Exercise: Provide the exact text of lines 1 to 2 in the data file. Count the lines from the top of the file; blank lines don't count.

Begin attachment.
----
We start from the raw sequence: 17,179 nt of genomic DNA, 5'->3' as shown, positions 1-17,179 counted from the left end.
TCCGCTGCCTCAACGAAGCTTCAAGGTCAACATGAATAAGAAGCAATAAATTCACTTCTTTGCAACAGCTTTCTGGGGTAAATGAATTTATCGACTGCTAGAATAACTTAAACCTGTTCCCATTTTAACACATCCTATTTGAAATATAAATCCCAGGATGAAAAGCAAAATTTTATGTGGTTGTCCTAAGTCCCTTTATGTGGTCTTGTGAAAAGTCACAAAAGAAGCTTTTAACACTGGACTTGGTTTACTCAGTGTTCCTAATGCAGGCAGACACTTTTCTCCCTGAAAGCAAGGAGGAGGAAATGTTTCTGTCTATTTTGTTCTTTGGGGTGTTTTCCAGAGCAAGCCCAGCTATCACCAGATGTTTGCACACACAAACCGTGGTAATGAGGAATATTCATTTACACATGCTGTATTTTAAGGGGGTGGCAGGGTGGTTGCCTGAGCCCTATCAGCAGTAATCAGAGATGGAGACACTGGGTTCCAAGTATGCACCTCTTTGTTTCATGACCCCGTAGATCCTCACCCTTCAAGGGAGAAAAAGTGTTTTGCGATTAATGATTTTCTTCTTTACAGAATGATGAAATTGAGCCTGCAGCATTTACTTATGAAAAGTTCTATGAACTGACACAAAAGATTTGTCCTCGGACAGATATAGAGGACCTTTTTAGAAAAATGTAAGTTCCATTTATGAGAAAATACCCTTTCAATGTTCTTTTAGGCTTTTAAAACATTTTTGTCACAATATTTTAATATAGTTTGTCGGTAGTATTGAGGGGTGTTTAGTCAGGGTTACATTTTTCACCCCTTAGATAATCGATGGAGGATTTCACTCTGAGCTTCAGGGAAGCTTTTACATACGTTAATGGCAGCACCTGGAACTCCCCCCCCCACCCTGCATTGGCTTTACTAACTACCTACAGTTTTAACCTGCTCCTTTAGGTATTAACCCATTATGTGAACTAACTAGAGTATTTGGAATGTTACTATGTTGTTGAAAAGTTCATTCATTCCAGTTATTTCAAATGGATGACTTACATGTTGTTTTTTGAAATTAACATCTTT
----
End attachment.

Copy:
We start from the raw sequence: 17,179 nt of genomic DNA, 5'->3' as shown, positions 1-17,179 counted from the left end.
TCCGCTGCCTCAACGAAGCTTCAAGGTCAACATGAATAAGAAGCAATAAATTCACTTCTTTGCAACAGCTTTCTGGGGTAAATGAATTTATCGACTGCTAGAATAACTTAAACCTGTTCCCATTTTAACACATCCTATTTGAAATATAAATCCCAGGATGAAAAGCAAAATTTTATGTGGTTGTCCTAAGTCCCTTTATGTGGTCTTGTGAAAAGTCACAAAAGAAGCTTTTAACACTGGACTTGGTTTACTCAGTGTTCCTAATGCAGGCAGACACTTTTCTCCCTGAAAGCAAGGAGGAGGAAATGTTTCTGTCTATTTTGTTCTTTGGGGTGTTTTCCAGAGCAAGCCCAGCTATCACCAGATGTTTGCACACACAAACCGTGGTAATGAGGAATATTCATTTACACATGCTGTATTTTAAGGGGGTGGCAGGGTGGTTGCCTGAGCCCTATCAGCAGTAATCAGAGATGGAGACACTGGGTTCCAAGTATGCACCTCTTTGTTTCATGACCCCGTAGATCCTCACCCTTCAAGGGAGAAAAAGTGTTTTGCGATTAATGATTTTCTTCTTTACAGAATGATGAAATTGAGCCTGCAGCATTTACTTATGAAAAGTTCTATGAACTGACACAAAAGATTTGTCCTCGGACAGATATAGAGGACCTTTTTAGAAAAATGTAAGTTCCATTTATGAGAAAATACCCTTTCAATGTTCTTTTAGGCTTTTAAAACATTTTTGTCACAATATTTTAATATAGTTTGTCGGTAGTATTGAGGGGTGTTTAGTCAGGGTTACATTTTTCACCCCTTAGATAATCGATGGAGGATTTCACTCTGAGCTTCAGGGAAGCTTTTACATACGTTAATGGCAGCACCTGGAACTCCCCCCCCCACCCTGCATTGGCTTTACTAACTACCTACAGTTTTAACCTGCTCCTTTAGGTATTAACCCATTATGTGAACTAACTAGAGTATTTGGAATGTTACTATGTTGTTGAAAAGTTCATTCATTCCAGTTATTTCAAATGGATGACTTACATGTTGTTTTTTGAAATTAACATCTTT